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Nurse-led projects for people experiencing homelessness and other inclusion health groups: a realist evaluation

02 January 2022
Volume 27 · Issue 1


Nursing service development or innovation projects, even small-scale ones, can be difficult to deliver and evaluate, due to a lack of resources and support. Results can also be difficult to disseminate, limiting transfer of learning. This paper presents findings from a realist evaluation of 10 small projects supported by the Queen's Nursing Institute Homeless and Inclusion Health Programme to deliver innovation in health care for people experiencing homelessness and other marginalised groups. These nurse-led projects were funded by the Queen's Nursing Institute and the Oak Foundation, and were largely successful in achieving outcomes to support the improved health of people experiencing homelessness and other marginalised groups. This realist evaluation explores the factors that contributed to the delivery of positive outcomes. All were impacted by the context and the response (mechanisms) of people experiencing homelessness and staff within these settings. It is hoped that the lessons learned will enable better support for nurse innovation projects in the future.

In an area as complex as healthcare, it may seem a daunting task for an individual practitioner to make a difference in terms of improving healthcare services. Nevertheless, some organisations make small grants available to enable practitioners to experiment with or pilot ideas for service innovations and improvements. The hope with these will be that, if successful, the innovation will be adopted by mainstream services, either locally or further afield. However, such a result is dependent on a whole range of factors, varying from the willingness of the individual's employing organisation to welcome innovation to whether a project leader can find influential champions to advocate for the project's adoption.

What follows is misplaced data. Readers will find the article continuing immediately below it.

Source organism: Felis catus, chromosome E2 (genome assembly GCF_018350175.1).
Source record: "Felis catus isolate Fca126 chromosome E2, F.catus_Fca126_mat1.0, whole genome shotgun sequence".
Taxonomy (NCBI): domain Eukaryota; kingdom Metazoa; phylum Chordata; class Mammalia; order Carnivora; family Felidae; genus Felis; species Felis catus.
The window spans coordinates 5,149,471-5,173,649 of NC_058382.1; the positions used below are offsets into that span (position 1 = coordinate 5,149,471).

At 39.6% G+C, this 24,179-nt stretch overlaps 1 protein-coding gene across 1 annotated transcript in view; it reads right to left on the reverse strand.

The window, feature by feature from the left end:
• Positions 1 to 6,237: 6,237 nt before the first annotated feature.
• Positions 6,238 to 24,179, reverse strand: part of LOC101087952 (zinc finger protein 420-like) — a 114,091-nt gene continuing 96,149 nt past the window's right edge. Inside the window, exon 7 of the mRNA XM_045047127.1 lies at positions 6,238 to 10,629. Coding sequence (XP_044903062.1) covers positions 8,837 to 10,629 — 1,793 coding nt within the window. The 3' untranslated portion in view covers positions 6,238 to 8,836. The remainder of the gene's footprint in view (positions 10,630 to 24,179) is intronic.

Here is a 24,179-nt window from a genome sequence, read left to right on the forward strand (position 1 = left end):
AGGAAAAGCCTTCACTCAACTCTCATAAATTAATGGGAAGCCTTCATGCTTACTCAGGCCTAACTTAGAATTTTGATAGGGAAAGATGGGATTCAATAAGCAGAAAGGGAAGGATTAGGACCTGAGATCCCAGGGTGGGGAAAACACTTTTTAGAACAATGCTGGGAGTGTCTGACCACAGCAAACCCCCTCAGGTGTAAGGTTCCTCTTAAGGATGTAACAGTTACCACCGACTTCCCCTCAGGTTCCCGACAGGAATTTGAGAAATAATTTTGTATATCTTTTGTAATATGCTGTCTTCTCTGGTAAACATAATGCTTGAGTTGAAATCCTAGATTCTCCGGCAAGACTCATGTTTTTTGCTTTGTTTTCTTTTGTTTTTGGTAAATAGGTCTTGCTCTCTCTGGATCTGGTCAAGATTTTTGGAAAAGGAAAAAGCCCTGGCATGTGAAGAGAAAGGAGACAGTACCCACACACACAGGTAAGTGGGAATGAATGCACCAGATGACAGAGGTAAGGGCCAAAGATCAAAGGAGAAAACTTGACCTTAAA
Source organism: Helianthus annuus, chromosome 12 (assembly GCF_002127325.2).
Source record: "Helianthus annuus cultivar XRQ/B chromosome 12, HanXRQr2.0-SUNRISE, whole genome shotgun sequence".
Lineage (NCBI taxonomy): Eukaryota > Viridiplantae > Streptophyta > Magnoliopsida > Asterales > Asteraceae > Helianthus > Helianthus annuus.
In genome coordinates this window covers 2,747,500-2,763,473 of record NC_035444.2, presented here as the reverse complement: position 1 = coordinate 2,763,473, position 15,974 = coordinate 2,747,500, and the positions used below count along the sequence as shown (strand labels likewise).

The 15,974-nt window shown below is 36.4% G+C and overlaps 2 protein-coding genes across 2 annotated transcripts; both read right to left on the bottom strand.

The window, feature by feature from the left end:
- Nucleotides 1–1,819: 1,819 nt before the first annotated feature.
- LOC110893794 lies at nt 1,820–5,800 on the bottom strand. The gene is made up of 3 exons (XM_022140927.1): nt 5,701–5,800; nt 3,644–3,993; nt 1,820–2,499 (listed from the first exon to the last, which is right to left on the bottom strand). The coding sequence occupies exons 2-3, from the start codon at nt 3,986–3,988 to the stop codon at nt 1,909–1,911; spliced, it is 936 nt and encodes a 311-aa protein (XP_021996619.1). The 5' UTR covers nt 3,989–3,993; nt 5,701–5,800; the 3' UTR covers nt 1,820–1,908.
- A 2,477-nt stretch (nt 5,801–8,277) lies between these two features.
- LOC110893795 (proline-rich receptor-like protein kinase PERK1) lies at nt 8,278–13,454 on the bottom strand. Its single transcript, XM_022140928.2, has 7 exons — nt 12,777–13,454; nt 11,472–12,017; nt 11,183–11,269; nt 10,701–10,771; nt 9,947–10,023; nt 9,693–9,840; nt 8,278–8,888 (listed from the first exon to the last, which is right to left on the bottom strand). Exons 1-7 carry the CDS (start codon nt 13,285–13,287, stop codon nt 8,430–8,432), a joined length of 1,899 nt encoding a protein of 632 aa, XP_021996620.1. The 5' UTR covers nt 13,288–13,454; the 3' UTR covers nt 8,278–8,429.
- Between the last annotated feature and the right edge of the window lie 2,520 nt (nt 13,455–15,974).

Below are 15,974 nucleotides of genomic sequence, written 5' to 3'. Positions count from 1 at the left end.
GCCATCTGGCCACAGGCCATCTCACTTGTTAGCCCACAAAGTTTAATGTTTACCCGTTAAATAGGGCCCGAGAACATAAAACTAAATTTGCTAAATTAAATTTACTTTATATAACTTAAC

To maximise the chances of wider adoption, it is essential that projects can demonstrate successful outcomes, which requires projects to be evaluated. The Health Foundation (2015) suggests that evaluation is concerned with:

‘… practical assessment of the implementation and impact of an intervention. It is conducted in a spirit of discovery, rather than management or monitoring. It is concerned with developing understanding and supporting more strategic judgement and decision-making, such as whether and how an intervention should continue, and continue to be funded.’

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